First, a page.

I don’t want to go into too much detail, but the documentary basically presented “both sides” as though it was a “he said, she said” debate, badly misrepresenting the relative validity of the two arguments and doing nothing to address the false dichotomy at the core of ID – that failures in the theory of evolution equate to evidence for ID.

I hate this kind of junk. I think it’s very dangerous to partially or poorly explain arguments against creationism (in any of it’s multitudinous flavours). Creationists can say so many wrong things so very quicky, and it takes time and scientific education to refute them. It’s a constant game of catch up and misrepresentations like this just cloud an already muddy issue.

In contrast, for a really well reasoned and systematic refutation of ID, download a copy of Judge Jones’ final decision on the Kitzmiller trial (PDF format). It might look a bit daunting for the first few pages, but it is well worth persevering with.

Hey hey.

I think that Dr Phil Plait once described blogs as the “ultimate in narcissistic poetry”. In that spirit, I’m going to jump straight into first person and assume (despite all evidence to the contrary) that someone is listening.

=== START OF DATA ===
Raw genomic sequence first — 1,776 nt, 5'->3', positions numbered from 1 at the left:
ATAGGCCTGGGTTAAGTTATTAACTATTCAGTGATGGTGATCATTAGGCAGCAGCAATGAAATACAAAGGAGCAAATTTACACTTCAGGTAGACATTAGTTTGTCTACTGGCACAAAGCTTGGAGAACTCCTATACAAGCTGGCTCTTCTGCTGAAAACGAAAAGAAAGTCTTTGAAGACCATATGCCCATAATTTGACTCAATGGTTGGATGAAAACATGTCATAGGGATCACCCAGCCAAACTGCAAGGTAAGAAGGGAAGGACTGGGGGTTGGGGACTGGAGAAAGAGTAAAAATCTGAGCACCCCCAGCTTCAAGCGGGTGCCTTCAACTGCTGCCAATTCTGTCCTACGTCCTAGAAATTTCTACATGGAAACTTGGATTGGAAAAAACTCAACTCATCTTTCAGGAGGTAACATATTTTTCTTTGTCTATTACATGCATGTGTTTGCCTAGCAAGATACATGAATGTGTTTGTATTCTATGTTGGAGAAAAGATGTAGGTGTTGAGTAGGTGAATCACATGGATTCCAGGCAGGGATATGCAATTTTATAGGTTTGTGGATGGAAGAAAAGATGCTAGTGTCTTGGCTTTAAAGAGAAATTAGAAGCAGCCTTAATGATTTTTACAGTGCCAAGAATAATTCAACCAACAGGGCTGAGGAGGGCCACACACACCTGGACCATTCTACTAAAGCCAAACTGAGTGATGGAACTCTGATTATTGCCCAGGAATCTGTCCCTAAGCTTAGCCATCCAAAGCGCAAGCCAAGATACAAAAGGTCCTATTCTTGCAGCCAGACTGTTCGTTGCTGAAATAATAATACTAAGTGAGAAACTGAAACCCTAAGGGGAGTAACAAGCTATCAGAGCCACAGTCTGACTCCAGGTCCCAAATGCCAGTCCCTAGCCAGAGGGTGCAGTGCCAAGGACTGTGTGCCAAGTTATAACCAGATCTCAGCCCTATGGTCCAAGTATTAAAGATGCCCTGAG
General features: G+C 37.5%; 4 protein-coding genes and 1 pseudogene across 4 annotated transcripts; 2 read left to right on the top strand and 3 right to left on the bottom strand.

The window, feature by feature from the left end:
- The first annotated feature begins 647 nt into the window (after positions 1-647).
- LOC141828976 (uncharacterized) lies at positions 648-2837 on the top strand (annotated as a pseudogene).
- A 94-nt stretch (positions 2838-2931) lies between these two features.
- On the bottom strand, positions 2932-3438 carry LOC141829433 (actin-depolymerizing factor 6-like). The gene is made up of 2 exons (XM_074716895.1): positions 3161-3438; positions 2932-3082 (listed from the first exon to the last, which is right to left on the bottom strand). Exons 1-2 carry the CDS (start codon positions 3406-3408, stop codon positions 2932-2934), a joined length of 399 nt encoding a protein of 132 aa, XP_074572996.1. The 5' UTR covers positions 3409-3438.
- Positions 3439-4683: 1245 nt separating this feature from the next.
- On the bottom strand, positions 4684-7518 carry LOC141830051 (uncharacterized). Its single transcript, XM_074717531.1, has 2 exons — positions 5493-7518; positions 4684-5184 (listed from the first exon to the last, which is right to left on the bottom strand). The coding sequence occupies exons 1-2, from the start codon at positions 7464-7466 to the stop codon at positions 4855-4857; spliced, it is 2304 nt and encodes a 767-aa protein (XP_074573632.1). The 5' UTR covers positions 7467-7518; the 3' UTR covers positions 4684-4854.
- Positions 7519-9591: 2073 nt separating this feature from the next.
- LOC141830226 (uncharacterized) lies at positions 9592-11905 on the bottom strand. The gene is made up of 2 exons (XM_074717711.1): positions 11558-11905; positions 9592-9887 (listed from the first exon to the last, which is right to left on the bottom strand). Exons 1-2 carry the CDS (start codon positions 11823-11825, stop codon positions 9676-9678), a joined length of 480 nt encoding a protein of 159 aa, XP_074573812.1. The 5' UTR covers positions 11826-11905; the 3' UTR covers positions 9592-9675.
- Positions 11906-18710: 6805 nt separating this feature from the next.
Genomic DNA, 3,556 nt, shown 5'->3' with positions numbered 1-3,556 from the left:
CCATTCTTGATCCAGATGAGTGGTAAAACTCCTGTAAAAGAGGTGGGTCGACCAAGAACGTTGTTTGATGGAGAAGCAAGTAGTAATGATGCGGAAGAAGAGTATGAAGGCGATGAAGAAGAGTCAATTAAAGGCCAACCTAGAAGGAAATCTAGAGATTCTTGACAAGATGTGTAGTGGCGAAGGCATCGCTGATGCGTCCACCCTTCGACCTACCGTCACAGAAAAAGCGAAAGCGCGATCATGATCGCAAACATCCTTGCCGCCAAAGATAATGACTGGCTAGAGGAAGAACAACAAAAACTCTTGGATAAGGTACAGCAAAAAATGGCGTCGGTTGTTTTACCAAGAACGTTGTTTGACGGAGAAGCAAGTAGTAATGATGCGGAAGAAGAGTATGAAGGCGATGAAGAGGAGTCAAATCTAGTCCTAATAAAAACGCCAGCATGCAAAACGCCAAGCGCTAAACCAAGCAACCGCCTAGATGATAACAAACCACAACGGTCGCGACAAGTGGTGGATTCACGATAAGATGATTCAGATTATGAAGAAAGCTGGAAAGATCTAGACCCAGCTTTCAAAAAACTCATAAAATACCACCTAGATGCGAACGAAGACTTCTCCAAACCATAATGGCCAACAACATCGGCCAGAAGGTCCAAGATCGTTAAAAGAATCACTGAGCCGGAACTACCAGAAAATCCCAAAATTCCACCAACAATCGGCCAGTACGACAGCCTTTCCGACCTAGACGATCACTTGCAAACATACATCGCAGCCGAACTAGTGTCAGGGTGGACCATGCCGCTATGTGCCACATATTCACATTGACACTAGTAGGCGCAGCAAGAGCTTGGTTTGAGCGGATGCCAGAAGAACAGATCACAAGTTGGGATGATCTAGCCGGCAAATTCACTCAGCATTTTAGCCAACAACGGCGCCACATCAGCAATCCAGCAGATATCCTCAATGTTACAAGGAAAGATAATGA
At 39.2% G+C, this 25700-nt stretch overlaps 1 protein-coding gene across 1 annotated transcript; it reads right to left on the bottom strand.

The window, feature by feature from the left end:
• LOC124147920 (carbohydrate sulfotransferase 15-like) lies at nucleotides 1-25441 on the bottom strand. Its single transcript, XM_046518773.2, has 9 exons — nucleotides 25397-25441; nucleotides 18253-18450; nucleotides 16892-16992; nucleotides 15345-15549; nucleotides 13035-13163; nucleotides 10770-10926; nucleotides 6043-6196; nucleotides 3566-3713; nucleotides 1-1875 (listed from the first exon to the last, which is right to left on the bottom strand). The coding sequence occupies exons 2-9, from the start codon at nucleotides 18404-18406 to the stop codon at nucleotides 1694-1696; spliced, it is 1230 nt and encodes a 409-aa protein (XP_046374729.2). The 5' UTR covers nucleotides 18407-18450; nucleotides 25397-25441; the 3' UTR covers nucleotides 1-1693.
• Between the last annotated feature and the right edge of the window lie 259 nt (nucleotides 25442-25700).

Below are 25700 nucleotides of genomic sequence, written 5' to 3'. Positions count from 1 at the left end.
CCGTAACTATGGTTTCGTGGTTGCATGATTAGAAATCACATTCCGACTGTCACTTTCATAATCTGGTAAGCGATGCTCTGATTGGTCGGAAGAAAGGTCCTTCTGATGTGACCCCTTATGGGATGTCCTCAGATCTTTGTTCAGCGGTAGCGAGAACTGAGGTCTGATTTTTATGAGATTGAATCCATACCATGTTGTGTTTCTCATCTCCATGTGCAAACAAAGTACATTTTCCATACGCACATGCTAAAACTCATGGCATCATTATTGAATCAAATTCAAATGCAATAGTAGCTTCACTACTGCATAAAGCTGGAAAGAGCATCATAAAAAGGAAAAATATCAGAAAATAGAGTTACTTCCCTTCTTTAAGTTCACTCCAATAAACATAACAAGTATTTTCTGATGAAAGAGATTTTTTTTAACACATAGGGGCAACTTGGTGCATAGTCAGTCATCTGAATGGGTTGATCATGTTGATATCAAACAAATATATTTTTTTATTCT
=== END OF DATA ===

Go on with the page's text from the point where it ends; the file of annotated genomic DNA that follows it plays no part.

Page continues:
Ahem.

Firstly, I’m not some kind of grumpy curmudgeon. Well, not just grumpy anyway.
I just happen to think that sometimes the world we live in doesn’t measure up to what was advertised on the label, and even though I probably can’t do anything about it, I don’t have to just accept it.

Having tried to deal with this frustration by eating, drinking, smoking and just stomping around the house making my girlfriend’s life unbearable, I’ve decided that in the interest of my stomach, liver, lungs (and not getting smacked up for stomping) I’m going to have a go at channelling my indignation (and my propensity for over written parenthetical prose) into this blog.

So we’re not operating under any false pretences here, I should say a few things about myself. I am an Atheist and a skeptic, but in general I’m not militant about it unless someone is being taken advantage of. I abhor racism, homophobia, anti science, religion in government and intolerance in general. If you don’t agree with the things that I say, then leave a comment – I’m always open to new evidence and to be honest there’s a more than even chance that I might have my facts wrong – but please explain your position. Ad hominem attacks are just nasty and pointless.

Anyhoo, welcome to my imaginary audience, and thanks for listening.